There’s no doubt that the man who takes over at a club like Barcelona, a club that have such a rich culture of winning trophies, that the manager also has to be a winner too. To the untrained eye, this would rule Martino out of the running for the job. However, a bit of research shows that in the last 11 years, he has won 5 league titles with three teams in two different countries, as well as winning an award for South American Coach of the Year in 2007.

Some people will be worried that Martino, despite his success in South America, may not be able to challenge for domestic titles in Europe too. However, we have to accept that in most countries it is very difficult to win the league, unless it is one of the few that are dominated by one or two teams. An example of such a league is Scotland, where Celtic and Rangers have been the two biggest challengers for a long time now, and this fact will always be difficult to break up.

The leagues that Martino has managed so far in his career haven’t been like this. Argentina’s league is very wide open with several teams that could challenge for the title each year. This means it was a challenge for Martino to triumph last month with Newell’s Old Boys, and deserves credit.

Gerardo MartinoIn Paraguay, Martino won titles with two different clubs - showing it wasn’t just luck - and he genuinely does have the consistency to challenge in different leagues and at different teams. He even won three of them consecutively - twice with Libertad and one with Cerro Porteño between 2002 and 2004 - and he also won the top division again with Libertad in 2006 after a spell with Colon.

These five league titles show that Martino knows how to win trophies and that he has valuable experience which could prove a huge advantage at Camp Nou with all those fans watching. Both Barcelona and their fierce rivals Real Madrid will now start the new season with new managers after both Tito Vilanova and Jose Mourinho left their respective clubs in the last few weeks. It will be interesting to see how Martino and Ancelotti do at their new clubs, as both have won lots of silverware so far in their career and are also very experienced.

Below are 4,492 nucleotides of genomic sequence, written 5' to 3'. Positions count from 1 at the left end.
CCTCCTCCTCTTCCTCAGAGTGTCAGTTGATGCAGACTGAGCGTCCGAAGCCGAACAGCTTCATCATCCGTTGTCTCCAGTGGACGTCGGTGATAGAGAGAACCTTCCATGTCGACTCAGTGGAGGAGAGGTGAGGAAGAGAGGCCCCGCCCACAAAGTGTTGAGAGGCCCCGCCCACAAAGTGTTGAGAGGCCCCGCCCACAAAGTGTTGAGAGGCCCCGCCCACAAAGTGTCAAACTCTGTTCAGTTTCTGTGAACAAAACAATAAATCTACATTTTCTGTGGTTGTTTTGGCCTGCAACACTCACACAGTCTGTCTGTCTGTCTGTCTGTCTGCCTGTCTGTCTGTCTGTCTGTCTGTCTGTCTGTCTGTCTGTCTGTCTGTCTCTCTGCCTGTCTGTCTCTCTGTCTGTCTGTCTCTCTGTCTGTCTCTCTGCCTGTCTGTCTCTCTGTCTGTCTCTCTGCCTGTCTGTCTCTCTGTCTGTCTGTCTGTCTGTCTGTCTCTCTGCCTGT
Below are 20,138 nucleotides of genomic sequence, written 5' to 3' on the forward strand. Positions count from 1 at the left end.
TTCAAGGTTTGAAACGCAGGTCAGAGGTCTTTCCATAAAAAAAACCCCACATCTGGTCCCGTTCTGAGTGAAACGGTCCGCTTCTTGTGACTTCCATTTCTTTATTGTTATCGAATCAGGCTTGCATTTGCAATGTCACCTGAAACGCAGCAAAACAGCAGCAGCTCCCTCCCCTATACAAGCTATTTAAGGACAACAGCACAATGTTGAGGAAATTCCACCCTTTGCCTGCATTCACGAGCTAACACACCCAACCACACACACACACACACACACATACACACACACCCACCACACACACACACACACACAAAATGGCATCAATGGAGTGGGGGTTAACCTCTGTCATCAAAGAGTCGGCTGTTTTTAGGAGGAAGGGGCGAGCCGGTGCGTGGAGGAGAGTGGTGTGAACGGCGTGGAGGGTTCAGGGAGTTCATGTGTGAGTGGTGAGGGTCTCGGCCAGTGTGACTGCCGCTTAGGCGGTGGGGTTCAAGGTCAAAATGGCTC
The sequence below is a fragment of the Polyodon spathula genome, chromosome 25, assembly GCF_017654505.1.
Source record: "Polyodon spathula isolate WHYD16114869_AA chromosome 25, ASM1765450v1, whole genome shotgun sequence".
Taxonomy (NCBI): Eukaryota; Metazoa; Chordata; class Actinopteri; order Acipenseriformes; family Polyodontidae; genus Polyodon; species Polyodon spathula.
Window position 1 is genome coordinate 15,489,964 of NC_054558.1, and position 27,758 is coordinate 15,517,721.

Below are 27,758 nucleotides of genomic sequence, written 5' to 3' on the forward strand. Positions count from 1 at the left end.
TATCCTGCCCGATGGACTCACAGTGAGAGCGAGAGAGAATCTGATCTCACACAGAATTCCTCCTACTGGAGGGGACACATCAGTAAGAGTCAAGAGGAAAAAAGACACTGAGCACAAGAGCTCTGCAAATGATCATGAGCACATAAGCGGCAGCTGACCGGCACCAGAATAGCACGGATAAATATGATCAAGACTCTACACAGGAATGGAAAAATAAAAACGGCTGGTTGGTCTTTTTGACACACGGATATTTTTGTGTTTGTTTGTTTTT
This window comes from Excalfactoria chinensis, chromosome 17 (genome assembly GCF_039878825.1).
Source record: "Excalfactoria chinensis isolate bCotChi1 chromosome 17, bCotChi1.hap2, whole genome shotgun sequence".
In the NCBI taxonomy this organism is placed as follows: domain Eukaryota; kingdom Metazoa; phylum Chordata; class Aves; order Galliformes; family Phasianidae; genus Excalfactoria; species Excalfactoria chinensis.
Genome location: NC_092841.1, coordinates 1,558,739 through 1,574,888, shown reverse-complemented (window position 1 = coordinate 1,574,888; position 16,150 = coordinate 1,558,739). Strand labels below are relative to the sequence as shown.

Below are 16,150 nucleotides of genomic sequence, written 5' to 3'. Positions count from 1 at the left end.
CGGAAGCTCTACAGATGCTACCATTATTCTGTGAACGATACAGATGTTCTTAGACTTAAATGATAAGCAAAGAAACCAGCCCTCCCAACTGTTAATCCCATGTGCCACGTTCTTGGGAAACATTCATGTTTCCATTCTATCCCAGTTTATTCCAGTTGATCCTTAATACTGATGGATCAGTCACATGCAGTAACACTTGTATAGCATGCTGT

Whenever a new manager takes over at a big club, there is always a worry about whether they will be able to handle the attitudes of the big players, and often this can be the downfall of the new man. We saw it in 2011 at Chelsea, where Andre Villas-Boas lost it in the dressing room and failed at the club as a result. It’s never nice to see this happen to a manager, but it could be even more of a risk at the Nou Camp under Martino, as he won’t have handled players anywhere near the level of the ones playing in Catalonia.

Thankfully, this looks like it will not be the case for the Argentine. Even just days into the job, Barcelona’s key player Lionel Messi has come out and voiced his support for his compatriot. Messi has been an integral part of Barcelona’s side for years now, and if Martino has him onside, it won’t be long before the rest of the squad follows suit in their support for the new manager too. Should this happen, it could certainly have a dramatic effect on how well Martino does at his new club, and could be the deciding factor in league titles over the next few years, during the reign of Martino.

It’s vital for Martino’s early success at Barça that he claims the La Liga title this season, at the very least, alongside the Copa Del Rey. This would convince doubting fans that he can win with the club, and win them over to have the majority of the club behind him. He also needs to be a serious challenger for the Champions League, but with the new-found success at Bayern Munich, it could be difficult at this early stage.

I do feel that the criticism some have laid onto Martino since his appointment is unjustified. However, it’s because he’s relatively unknown as manager in Europe. Had he been a manager over here before people would be a lot more supportive of the new man, and I hope it won’t take him too long to win them over.

There is, however, always that chance that he may not succeed in Europe, which would be a shame, although the chance of this happening is minimal. The senior staff at Barcelona know what they’re doing, and they won’t have messed about in appointing Vilanova’s replacement. They will certainly feel that they’ve got the right replacement, and I’m sure there’ll be many football fans watching him try to prove them right.

Written by Ben Warner